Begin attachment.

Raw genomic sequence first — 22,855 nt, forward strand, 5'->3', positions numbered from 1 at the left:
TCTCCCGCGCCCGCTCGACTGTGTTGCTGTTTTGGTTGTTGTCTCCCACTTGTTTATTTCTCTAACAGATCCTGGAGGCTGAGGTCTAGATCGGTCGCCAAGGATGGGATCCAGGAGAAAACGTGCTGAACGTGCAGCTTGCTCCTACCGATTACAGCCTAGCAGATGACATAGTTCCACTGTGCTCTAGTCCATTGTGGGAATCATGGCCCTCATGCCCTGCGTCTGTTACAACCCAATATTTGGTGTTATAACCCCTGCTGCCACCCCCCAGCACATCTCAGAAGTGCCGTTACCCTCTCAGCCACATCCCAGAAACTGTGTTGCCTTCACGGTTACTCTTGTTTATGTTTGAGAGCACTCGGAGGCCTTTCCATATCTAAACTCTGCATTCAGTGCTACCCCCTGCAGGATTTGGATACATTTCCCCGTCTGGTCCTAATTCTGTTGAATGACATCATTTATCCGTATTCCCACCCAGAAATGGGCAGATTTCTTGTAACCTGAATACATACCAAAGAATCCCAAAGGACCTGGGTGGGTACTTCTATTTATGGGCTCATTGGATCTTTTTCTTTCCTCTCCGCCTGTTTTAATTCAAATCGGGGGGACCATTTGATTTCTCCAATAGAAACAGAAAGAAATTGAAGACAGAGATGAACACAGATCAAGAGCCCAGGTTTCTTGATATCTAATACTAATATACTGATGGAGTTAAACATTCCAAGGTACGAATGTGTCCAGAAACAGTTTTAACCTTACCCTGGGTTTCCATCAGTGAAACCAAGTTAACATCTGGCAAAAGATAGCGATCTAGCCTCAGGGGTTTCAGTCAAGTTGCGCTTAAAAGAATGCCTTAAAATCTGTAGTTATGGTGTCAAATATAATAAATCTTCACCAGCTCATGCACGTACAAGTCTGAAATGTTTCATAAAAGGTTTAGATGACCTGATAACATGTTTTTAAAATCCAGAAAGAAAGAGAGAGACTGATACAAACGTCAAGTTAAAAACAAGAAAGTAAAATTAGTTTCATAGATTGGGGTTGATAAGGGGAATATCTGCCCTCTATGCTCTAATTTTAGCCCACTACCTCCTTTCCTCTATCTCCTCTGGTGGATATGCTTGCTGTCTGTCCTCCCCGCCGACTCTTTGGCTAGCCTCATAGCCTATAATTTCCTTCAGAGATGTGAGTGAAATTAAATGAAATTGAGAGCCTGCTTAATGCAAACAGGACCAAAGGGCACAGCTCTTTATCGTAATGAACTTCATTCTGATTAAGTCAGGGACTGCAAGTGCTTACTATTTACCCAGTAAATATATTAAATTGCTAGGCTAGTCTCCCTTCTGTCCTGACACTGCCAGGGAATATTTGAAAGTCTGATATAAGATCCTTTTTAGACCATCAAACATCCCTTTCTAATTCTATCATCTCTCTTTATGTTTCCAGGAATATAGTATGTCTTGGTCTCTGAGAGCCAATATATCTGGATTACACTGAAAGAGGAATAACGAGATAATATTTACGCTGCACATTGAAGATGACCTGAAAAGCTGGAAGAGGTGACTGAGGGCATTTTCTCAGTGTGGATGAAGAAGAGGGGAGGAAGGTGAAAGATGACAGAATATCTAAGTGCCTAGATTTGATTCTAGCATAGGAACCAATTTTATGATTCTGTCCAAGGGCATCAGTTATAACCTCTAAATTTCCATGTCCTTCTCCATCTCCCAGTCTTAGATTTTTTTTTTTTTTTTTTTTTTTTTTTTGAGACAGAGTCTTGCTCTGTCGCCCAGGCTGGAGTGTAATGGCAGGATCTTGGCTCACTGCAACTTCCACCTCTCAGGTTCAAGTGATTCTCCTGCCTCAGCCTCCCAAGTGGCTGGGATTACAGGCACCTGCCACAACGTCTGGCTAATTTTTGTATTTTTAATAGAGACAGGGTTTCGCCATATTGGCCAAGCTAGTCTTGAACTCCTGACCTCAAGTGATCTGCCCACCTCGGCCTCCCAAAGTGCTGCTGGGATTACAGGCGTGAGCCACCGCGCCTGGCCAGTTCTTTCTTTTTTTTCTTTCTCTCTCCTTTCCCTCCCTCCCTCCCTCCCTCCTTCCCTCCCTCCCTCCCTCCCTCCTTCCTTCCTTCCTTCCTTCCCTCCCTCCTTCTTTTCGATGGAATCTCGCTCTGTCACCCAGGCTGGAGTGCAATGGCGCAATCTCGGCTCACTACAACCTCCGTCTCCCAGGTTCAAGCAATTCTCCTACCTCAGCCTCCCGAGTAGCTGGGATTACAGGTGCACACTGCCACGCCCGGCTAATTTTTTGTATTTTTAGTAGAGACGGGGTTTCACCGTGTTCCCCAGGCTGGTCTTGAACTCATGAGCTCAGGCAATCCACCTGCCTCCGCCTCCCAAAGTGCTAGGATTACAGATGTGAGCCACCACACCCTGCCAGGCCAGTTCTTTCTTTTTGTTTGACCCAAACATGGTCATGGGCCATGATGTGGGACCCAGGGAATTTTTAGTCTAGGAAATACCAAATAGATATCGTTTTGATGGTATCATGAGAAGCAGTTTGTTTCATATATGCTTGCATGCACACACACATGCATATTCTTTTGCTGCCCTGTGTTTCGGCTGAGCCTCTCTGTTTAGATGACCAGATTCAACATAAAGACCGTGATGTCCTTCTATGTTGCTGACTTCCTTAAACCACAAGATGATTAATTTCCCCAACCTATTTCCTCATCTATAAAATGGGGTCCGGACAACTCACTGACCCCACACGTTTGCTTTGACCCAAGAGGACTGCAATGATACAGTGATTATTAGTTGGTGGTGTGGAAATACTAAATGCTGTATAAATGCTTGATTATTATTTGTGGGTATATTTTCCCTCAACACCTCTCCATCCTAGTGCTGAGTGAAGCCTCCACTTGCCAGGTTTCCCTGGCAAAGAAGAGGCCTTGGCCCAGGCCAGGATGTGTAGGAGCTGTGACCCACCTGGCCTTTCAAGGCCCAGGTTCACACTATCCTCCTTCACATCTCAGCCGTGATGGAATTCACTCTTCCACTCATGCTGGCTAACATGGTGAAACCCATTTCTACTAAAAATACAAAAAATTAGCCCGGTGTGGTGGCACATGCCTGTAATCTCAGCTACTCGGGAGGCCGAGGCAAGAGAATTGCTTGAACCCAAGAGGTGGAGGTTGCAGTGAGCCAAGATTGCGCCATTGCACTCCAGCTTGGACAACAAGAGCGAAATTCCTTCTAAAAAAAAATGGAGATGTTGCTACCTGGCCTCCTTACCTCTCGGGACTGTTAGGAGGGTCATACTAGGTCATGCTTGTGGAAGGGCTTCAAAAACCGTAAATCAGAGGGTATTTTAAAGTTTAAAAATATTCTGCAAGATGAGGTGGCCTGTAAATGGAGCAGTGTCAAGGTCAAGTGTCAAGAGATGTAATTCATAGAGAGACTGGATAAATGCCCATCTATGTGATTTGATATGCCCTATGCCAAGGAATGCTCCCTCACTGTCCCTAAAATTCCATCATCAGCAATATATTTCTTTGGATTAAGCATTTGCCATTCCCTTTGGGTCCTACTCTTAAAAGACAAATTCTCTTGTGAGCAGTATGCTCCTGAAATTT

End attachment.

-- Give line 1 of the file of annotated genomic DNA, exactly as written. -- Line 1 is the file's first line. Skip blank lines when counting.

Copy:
Raw genomic sequence first — 22,855 nt, forward strand, 5'->3', positions numbered from 1 at the left: